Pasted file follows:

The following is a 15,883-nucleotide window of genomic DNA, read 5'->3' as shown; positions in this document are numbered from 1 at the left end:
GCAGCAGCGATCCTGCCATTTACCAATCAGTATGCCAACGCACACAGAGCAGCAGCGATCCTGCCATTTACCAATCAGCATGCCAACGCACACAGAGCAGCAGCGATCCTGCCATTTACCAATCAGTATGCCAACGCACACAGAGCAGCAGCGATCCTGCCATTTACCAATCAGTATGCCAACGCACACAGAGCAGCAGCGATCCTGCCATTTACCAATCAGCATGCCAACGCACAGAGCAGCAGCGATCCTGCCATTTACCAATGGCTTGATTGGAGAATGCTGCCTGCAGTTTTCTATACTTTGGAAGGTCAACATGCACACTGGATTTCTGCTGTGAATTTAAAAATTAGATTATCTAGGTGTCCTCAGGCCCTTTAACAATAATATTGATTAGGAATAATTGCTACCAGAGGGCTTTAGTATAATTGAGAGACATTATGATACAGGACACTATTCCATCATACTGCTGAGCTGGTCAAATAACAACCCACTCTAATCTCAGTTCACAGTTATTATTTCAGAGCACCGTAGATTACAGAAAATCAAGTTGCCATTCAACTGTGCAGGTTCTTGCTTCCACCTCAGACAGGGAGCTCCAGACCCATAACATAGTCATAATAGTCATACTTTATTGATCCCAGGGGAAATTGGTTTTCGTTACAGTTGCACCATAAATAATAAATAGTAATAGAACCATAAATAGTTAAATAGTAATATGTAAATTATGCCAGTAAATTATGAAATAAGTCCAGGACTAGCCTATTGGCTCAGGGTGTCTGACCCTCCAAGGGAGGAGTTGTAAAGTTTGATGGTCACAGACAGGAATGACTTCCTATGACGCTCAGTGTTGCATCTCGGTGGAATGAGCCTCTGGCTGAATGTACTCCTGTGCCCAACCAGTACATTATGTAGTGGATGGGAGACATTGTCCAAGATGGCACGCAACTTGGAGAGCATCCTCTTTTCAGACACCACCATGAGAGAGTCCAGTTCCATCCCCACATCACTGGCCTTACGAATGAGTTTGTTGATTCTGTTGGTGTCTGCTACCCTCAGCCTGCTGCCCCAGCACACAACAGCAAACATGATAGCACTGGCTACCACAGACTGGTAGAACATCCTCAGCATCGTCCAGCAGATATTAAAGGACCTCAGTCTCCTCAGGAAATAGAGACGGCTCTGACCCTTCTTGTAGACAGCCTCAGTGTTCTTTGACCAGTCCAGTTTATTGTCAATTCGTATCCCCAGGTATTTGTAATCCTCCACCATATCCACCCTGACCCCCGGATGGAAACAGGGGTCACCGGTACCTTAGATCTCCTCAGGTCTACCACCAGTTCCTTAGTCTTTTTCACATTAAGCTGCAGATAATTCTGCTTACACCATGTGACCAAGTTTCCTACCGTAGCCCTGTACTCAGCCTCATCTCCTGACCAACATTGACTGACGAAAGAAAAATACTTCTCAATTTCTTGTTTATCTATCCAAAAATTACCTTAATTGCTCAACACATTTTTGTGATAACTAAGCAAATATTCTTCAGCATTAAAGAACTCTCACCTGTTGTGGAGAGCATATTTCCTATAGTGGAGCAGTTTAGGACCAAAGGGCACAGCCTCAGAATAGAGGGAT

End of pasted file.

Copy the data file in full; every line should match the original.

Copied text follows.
The following is a 15,883-nucleotide window of genomic DNA, read 5'->3' as shown; positions in this document are numbered from 1 at the left end:
GCAGCAGCGATCCTGCCATTTACCAATCAGTATGCCAACGCACACAGAGCAGCAGCGATCCTGCCATTTACCAATCAGCATGCCAACGCACACAGAGCAGCAGCGATCCTGCCATTTACCAATCAGTATGCCAACGCACACAGAGCAGCAGCGATCCTGCCATTTACCAATCAGTATGCCAACGCACACAGAGCAGCAGCGATCCTGCCATTTACCAATCAGCATGCCAACGCACAGAGCAGCAGCGATCCTGCCATTTACCAATGGCTTGATTGGAGAATGCTGCCTGCAGTTTTCTATACTTTGGAAGGTCAACATGCACACTGGATTTCTGCTGTGAATTTAAAAATTAGATTATCTAGGTGTCCTCAGGCCCTTTAACAATAATATTGATTAGGAATAATTGCTACCAGAGGGCTTTAGTATAATTGAGAGACATTATGATACAGGACACTATTCCATCATACTGCTGAGCTGGTCAAATAACAACCCACTCTAATCTCAGTTCACAGTTATTATTTCAGAGCACCGTAGATTACAGAAAATCAAGTTGCCATTCAACTGTGCAGGTTCTTGCTTCCACCTCAGACAGGGAGCTCCAGACCCATAACATAGTCATAATAGTCATACTTTATTGATCCCAGGGGAAATTGGTTTTCGTTACAGTTGCACCATAAATAATAAATAGTAATAGAACCATAAATAGTTAAATAGTAATATGTAAATTATGCCAGTAAATTATGAAATAAGTCCAGGACTAGCCTATTGGCTCAGGGTGTCTGACCCTCCAAGGGAGGAGTTGTAAAGTTTGATGGTCACAGACAGGAATGACTTCCTATGACGCTCAGTGTTGCATCTCGGTGGAATGAGCCTCTGGCTGAATGTACTCCTGTGCCCAACCAGTACATTATGTAGTGGATGGGAGACATTGTCCAAGATGGCACGCAACTTGGAGAGCATCCTCTTTTCAGACACCACCATGAGAGAGTCCAGTTCCATCCCCACATCACTGGCCTTACGAATGAGTTTGTTGATTCTGTTGGTGTCTGCTACCCTCAGCCTGCTGCCCCAGCACACAACAGCAAACATGATAGCACTGGCTACCACAGACTGGTAGAACATCCTCAGCATCGTCCAGCAGATATTAAAGGACCTCAGTCTCCTCAGGAAATAGAGACGGCTCTGACCCTTCTTGTAGACAGCCTCAGTGTTCTTTGACCAGTCCAGTTTATTGTCAATTCGTATCCCCAGGTATTTGTAATCCTCCACCATATCCACCCTGACCCCCGGATGGAAACAGGGGTCACCGGTACCTTAGATCTCCTCAGGTCTACCACCAGTTCCTTAGTCTTTTTCACATTAAGCTGCAGATAATTCTGCTTACACCATGTGACCAAGTTTCCTACCGTAGCCCTGTACTCAGCCTCATCTCCTGACCAACATTGACTGACGAAAGAAAAATACTTCTCAATTTCTTGTTTATCTATCCAAAAATTACCTTAATTGCTCAACACATTTTTGTGATAACTAAGCAAATATTCTTCAGCATTAAAGAACTCTCACCTGTTGTGGAGAGCATATTTCCTATAGTGGAGCAGTTTAGGACCAAAGGGCACAGCCTCAGAATAGAGGGAT